Well, that’s the title of yet another article I came across — this time in The Motley Fool — that intentionally or unintentionally spreads lies, untruths and disinformation about the patent system. I’m shocked and outraged. Think of the possible effect on our young people. (Our young people!)

I’ve been around long enough to be a bit skeptical of coincidence, particularly when it seems to benefit moneyed interests. Is it just coincidence that all these articles denouncing “abuse” of the patent system just happen to coincide with the Senate’s consideration of “patent reform”? Hmmm….

Check this out: “But even a system put in place to regulate and encourage fair business and innovation can be manipulated to suit unintended purposes — with destructive outcomes.” Last I checked, Article I, Section 8 of the Constitution speaks of “promot[ing] the progress of science and useful arts,” not “regulating and encouraging fair business.” And it speaks of doing so “by securing for limited times to authors and inventors the exclusive right to their respective writings and discoveries,” not, as the author of this article claims, by “businesses us[ing] patents and copyrights to protect their intellectual ideas as a defensive moat.” Call me old-fashioned, but I still think it’s important — and even helpful — to go back to basics once in a while and see what those who set up this country actually had in mind. The Constitution speaks of “authors and inventors” not “businesses” (there is a difference). And it speaks of “securing for limited times…the exclusive right to their respective writings and discoveries.” Now tell me again, where is the constitutional basis for the idea that patents are meant only to protect those in business and are only intended “as a defensive moat”?

The author goes on to say, “Often, these organizations [i.e, patent terrorists] purchased the patents or swallowed companies that were going under to acquire the ideas, which is called patent trolling.” Let me get this straight — going out into the open market and “acquiring the [patented] ideas” of a failing business is somehow wrong?

Twenty-something years ago, I made a minor killing by acquiring stock in Chrysler Corporation. This was at a time when Johnny Carson was making jokes (“How cheap was it?” “Cheaper than Chrysler stock!”) and “informed” investors said they wouldn’t touch Chrysler with a ten-foot pole. Coming from an author writing in a publication for investors, I find it strange that the author of this article can’t see the parallels between investing in a troubled business and paying one’s hard earned cash for patents that might indeed be worthless. Isn’t reward for having vision and taking risk what it’s all about? Can’t an investor, of all people, see this? Apparently not if you’re on the other end of the deal.

Finally, I got a kick out of this line: “Yet there is definitely a code of conduct for the licensing of innovative ideas here in the U.S., and patent terrorists often cross this time-honored line.” Having been on the other side of patent disputes for over twenty years, I am well-acquainted with this “code of conduct.” I know all about this “time-honored line.” That’s largely why I now think individuals and smaller businesses deserve a chance.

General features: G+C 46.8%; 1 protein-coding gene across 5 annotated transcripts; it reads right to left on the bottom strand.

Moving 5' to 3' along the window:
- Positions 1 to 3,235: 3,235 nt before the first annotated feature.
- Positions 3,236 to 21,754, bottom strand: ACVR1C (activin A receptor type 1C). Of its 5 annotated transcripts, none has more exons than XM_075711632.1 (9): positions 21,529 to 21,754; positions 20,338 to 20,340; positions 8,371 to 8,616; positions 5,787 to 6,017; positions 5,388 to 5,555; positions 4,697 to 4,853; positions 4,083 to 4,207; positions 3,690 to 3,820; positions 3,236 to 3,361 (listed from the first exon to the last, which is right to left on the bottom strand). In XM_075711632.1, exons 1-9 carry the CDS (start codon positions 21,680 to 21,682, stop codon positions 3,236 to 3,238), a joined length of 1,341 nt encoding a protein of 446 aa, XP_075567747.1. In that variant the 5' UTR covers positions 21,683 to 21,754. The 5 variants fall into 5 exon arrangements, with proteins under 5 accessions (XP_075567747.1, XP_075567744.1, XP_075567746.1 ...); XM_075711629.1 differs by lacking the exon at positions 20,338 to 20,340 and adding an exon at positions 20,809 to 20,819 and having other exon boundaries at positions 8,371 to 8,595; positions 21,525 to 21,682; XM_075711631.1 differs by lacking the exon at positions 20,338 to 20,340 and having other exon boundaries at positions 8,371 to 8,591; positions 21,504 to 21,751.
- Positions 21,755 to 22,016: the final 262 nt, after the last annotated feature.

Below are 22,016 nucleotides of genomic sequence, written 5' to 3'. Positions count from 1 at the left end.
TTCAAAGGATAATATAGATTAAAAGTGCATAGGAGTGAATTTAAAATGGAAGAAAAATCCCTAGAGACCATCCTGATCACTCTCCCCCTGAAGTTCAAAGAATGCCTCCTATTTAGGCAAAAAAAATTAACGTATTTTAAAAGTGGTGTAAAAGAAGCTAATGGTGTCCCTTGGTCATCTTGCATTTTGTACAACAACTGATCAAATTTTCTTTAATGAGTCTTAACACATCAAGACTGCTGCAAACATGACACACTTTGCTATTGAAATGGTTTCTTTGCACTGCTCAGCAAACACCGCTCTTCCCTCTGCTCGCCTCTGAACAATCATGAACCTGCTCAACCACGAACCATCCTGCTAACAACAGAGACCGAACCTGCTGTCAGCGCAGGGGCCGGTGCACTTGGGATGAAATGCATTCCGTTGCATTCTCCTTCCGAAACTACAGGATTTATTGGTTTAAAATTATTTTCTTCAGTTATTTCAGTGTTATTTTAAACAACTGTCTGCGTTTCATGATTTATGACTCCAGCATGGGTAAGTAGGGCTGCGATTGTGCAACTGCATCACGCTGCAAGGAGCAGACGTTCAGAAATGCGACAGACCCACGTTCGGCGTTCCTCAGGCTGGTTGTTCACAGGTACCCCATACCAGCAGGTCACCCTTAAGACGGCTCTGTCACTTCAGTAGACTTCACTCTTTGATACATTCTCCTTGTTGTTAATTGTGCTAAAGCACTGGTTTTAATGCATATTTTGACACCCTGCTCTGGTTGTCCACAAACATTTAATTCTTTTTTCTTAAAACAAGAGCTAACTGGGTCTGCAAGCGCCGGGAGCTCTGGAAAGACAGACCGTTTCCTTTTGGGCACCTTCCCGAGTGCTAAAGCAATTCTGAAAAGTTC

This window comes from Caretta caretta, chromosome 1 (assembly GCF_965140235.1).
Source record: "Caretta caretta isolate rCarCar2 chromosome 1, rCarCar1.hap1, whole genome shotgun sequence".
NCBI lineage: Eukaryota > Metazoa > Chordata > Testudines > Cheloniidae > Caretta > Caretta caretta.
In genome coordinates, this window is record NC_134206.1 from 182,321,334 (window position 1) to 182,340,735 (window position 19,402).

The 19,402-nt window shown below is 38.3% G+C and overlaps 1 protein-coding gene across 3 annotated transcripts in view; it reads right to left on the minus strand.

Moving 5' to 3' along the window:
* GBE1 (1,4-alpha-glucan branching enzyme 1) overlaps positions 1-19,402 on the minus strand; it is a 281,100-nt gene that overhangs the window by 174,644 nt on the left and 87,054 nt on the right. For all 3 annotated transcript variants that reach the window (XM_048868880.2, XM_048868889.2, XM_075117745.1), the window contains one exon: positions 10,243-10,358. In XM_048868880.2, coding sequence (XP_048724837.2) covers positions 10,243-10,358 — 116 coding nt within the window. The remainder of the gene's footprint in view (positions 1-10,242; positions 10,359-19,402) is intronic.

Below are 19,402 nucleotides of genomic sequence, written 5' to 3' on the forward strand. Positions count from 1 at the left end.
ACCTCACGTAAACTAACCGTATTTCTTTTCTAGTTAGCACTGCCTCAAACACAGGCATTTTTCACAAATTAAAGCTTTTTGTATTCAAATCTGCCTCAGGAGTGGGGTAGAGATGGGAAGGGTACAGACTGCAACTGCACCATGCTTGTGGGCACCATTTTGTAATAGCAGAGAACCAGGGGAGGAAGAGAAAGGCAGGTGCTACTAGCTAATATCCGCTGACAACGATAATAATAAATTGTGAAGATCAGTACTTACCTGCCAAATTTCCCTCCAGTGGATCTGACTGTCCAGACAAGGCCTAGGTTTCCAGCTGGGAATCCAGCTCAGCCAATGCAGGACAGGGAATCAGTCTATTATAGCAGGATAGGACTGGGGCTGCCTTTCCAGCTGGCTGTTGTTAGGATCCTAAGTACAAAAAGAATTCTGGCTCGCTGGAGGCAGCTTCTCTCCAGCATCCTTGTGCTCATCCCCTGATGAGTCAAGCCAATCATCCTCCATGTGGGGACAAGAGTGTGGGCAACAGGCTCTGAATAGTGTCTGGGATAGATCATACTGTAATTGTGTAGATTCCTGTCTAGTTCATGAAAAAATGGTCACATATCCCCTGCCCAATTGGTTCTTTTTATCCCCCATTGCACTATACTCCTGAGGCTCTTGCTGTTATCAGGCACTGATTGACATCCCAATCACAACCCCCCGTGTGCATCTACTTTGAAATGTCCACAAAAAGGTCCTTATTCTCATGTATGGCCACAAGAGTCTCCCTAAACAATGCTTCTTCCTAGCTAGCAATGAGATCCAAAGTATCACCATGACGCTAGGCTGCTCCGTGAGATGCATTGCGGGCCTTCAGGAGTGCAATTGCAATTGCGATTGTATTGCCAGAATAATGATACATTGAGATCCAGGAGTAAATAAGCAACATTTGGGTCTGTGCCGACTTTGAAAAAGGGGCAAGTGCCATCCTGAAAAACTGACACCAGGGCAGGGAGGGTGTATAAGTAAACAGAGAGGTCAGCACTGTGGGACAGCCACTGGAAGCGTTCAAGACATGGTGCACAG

The supposed problems with the patent system are for the most part created by big business itself. It’s not the individual inventors and smaller businesses that stretch patent litigation over several years and run up millions of dollars in legal fees. It’s not the smaller inventors and businesses that elect “to leave no stone unturned” in their pursuit to avoid a legitimate patent claim. (Despite stories to the contrary, weak patent cases are quickly and routinely tossed out on summary judgment.) And it’s not the smaller inventors and businesses that have the deck stacked in their favor. Far from it. Big business is and always has been the primary beneficiary of the patent system. The cries we hear now are not those of innocents “victimized” by an unfair system. Rather, they are the cries of those who don’t like finding out they’re expected to follow the laws and live under the same system they have mostly created themselves. Some call that unfair. Others call that justice.

Print:
Email this postTweet this postLike this postShare this post on LinkedIn
Photo of Philip P. Mann Philip P. Mann

Philip P. Mann is a trial lawyer with over twenty years experience litigating patent, trademark, trade secret, and other intellectual property matters throughout the country.
Mann’s trial work has taken him to various federal and state courts where he’s tried both cases to…

Philip P. Mann is a trial lawyer with over twenty years experience litigating patent, trademark, trade secret, and other intellectual property matters throughout the country.
Mann’s trial work has taken him to various federal and state courts where he’s tried both cases to the court (a judge) as well as before juries. In addition to trial court work, Mann has performed appellate work before the United States Court of Appeals for the Federal Circuit.
Mann began his legal career in Chicago and Milwaukee before heading to Seattle where some of America’s most innovative companies were developing new technologies at breakneck speed. Before founding his own firm, he was a member of the Seattle Intellectual Property Law Firm, Christensen O’Connor Johnson Kindness.
Mann is an “AV” rated lawyer by Martindale Hubbell, indicative that he has reached the height of professional excellence and is recognized for the highest levels of skill and integrity.
He holds a degree in Electrical Engineering from the University of Illinois (Urbana) and received his law degree from the Washington University School of Law in St. Louis, Missouri. He is admitted to practice in the States of Illinois and Washington, as well as before the United States Patent and Trademark Office, and in various courts around the country.